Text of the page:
Brindisi for Congress
This New York Democrat hopes to win again in Trump country
Rep. Anthony Brindisi is facing a tough challenge against the congresswoman he unseated two years ago
For Rep. Anthony Brindisi (D-NY), the hardest part of his job is leaving his family behind at the beginning of each week to head to Washington. But as a public servant, the father of two has found a way to ease those departures. On the flight from New York to Washington, D.C., Brindisi — who has represented New York’s 22nd congressional district since 2019 — writes a note to his 13-year-old son and 9- year-old daughter about why he’s going to Congress that week.
“Hopefully, they can look back at that later on and understand that daddy was trying to make the world a better place,” the first-term congressman told Jewish Insider in a recent interview, “and that’s why he had to go to Washington every week.”
For Brindisi, 41, the notes don’t just add up to a collection that his kids will have to look at later in life, but also for himself, as a lawmaker, to “document and remember all the things that have been happening this last year and a half.”
Born and raised in Utica, New York, Brindisi earned his law degree from Albany Law School after graduating from Siena College. After graduation, he joined the law firm founded by his father, Brindisi, Murad, Brindisi & Pearlman. In 2011, he ran for a State Assembly seat, succeeding former Assemblywoman RoAnn Destito (D) in a special election to represent Oneida County.
In 2018, encouraged by Senate Minority Leader Chuck Schumer (D-NY), Brindisi ran for Congress and beat first-term Rep. Claudia Tenney (R-NY) by less than 2 percentage points. Now, the roles are flipped: Tenney is challenging Brindisi in November, hoping to take back the seat she lost.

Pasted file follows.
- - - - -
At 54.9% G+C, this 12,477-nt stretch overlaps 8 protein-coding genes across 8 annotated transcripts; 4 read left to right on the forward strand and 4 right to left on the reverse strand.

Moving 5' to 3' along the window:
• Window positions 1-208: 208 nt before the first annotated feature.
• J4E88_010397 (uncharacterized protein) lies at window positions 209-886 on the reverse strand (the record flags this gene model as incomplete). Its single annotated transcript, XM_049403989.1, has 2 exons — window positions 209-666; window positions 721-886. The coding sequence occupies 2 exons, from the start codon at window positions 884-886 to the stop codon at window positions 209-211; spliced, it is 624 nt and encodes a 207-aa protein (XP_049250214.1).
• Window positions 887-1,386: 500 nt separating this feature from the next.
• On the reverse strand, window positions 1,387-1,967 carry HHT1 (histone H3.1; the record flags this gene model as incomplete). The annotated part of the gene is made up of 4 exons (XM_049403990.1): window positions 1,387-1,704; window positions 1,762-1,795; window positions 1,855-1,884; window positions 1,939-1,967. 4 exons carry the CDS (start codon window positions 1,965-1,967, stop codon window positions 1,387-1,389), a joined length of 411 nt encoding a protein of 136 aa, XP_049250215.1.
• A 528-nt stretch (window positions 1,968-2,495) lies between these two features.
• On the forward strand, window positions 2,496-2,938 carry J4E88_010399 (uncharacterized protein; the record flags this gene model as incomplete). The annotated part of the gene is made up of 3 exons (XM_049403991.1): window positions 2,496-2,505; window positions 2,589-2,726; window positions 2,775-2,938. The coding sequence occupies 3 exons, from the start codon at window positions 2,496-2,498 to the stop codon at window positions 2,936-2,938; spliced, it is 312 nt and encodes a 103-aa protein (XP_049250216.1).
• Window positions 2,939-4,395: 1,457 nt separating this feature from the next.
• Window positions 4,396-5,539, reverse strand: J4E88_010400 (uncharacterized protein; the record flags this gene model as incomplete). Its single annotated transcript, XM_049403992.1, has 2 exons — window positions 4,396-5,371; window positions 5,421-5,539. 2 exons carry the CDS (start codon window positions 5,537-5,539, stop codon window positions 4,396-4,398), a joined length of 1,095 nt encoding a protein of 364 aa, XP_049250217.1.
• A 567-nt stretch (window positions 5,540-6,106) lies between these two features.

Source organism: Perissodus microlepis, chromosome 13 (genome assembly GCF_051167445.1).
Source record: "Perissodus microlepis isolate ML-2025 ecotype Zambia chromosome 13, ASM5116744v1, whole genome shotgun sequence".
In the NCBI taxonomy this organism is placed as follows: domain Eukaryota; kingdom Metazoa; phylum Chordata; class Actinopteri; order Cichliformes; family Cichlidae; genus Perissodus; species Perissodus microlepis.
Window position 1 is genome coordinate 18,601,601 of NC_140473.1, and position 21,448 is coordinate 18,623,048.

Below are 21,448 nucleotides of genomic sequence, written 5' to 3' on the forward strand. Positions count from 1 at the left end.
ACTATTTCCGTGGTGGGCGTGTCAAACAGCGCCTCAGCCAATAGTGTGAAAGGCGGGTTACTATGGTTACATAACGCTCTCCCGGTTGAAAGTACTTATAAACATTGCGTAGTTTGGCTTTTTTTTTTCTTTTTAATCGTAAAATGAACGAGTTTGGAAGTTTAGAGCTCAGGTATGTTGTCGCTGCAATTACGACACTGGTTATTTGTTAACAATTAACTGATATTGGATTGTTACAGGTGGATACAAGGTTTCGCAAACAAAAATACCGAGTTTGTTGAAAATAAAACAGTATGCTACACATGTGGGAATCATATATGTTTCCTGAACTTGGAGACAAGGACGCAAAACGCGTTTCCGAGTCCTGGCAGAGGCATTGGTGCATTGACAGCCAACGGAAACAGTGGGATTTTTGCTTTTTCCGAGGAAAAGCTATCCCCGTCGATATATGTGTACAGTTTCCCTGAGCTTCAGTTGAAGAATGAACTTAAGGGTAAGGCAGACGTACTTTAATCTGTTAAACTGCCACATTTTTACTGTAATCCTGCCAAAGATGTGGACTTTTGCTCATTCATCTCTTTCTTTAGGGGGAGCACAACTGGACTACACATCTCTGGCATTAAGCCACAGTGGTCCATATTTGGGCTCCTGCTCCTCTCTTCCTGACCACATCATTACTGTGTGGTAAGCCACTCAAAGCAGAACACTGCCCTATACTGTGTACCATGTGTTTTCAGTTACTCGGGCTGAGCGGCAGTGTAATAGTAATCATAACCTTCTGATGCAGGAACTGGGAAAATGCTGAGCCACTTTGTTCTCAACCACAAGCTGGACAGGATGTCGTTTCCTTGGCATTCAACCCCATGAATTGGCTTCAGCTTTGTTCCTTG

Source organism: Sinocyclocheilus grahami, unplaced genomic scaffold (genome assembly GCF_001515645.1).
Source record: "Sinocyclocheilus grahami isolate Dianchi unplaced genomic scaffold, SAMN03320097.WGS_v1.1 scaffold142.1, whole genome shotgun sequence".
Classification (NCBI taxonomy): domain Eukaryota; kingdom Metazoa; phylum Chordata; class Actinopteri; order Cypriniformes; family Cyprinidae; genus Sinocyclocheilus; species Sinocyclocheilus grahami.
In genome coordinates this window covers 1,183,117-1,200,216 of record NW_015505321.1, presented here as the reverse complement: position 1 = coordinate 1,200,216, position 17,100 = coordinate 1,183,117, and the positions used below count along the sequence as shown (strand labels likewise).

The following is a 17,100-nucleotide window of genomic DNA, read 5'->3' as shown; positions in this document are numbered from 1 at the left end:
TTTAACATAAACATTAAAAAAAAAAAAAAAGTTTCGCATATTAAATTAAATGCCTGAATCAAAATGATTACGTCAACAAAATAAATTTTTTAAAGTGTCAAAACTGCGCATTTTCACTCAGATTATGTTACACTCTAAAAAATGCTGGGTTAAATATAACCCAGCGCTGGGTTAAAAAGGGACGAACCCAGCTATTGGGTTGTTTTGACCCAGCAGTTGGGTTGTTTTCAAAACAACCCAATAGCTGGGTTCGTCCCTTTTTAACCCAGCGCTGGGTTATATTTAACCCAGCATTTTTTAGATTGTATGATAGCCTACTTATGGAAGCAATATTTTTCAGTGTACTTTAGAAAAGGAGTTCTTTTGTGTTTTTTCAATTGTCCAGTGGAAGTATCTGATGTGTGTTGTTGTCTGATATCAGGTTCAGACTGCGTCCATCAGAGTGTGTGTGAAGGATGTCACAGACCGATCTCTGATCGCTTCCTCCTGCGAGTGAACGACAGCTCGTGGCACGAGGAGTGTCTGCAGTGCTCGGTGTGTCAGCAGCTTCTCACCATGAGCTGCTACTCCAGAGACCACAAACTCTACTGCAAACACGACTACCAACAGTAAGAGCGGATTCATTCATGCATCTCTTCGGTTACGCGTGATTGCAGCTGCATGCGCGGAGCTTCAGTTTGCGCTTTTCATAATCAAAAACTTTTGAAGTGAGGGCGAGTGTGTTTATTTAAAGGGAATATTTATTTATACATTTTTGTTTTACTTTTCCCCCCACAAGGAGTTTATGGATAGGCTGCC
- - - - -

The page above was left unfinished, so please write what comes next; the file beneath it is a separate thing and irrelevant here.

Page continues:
“It has been a crazy time and an exciting first year and a half,” Brindisi said of his time in Washington. “There’s been so many history-making moments that have happened since 2018, and it’s interesting to have a front row seat to all of them.”
The 22nd district is considered a toss-up, according to The Cook Political Report. In 2016, President Donald Trump won the district by more than 15 points and it remains a top target for the GOP.
Brindisi co-chairs the whip role for the Blue Dog Coalition, a group of Democratic lawmakers who identify as fiscally responsible, and is a member of the Problem Solvers Caucus, which is made up of Democrats and Republicans looking for bipartisan solutions to Washington’s biggest challenges.
Brindisi boasts about being one of the few freshman members of Congress who has had four pieces of legislation signed by President Donald Trump, among them bills on veteran affairs and health care matters. “It was not an easy thing to do, especially when you’re in divided government right now,” he told JI. “But I believe in bipartisanship and trying to solve problems.”
Working in a bipartisan manner “has really been my recipe for success,” Brindisi said. “I spent a lot of time trying to build relationships with other members of Congress on both sides of the aisle. And when you take the time to listen to other members, sometimes you can find consensus and then work together to solve a problem.”